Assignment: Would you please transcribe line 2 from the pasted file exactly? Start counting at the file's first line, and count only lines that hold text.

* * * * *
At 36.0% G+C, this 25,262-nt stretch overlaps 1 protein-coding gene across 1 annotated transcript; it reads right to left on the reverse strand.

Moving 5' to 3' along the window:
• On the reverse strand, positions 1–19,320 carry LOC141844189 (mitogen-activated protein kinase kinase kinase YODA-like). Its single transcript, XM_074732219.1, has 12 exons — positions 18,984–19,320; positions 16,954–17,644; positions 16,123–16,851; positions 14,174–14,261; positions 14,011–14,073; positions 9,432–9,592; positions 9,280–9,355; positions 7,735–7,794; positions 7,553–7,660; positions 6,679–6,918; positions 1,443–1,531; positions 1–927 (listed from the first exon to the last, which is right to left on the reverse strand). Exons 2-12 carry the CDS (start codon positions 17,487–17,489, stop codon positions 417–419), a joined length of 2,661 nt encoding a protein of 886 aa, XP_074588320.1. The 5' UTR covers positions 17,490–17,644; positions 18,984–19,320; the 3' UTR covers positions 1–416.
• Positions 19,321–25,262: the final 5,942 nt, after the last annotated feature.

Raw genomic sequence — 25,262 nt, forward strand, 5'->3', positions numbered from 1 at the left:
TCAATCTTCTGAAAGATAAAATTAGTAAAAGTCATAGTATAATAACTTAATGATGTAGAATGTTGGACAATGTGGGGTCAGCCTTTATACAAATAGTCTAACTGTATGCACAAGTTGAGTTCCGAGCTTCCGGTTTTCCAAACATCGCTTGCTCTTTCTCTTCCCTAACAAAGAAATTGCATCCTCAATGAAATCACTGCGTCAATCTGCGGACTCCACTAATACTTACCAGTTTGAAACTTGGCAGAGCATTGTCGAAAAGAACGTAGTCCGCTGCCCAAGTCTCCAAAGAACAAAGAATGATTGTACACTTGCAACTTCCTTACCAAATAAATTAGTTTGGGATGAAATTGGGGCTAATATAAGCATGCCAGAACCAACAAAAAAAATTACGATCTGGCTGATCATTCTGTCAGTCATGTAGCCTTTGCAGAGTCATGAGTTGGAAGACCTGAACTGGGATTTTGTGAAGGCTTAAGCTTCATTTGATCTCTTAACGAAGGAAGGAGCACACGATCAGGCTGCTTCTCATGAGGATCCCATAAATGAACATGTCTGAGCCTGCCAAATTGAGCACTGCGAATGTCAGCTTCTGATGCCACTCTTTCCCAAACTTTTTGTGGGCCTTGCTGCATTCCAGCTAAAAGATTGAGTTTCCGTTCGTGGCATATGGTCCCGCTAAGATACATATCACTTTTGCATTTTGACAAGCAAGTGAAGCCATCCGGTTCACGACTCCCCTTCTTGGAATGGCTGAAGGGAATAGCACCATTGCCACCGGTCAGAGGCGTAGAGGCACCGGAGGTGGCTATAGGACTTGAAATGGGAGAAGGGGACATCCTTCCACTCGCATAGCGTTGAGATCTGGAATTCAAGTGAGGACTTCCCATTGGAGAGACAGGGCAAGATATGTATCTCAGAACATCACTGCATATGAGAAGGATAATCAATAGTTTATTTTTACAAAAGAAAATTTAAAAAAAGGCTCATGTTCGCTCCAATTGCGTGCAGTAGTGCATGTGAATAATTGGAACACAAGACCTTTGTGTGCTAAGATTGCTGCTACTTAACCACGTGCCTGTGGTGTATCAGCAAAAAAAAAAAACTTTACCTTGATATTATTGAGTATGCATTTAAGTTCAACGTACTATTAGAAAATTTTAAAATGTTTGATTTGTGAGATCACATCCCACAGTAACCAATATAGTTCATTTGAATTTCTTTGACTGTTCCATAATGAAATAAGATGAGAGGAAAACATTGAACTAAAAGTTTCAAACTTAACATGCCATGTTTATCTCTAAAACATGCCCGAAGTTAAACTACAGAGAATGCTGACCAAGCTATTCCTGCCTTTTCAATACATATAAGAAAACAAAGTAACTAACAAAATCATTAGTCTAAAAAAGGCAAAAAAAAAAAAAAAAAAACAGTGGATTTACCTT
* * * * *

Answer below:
Moving 5' to 3' along the window: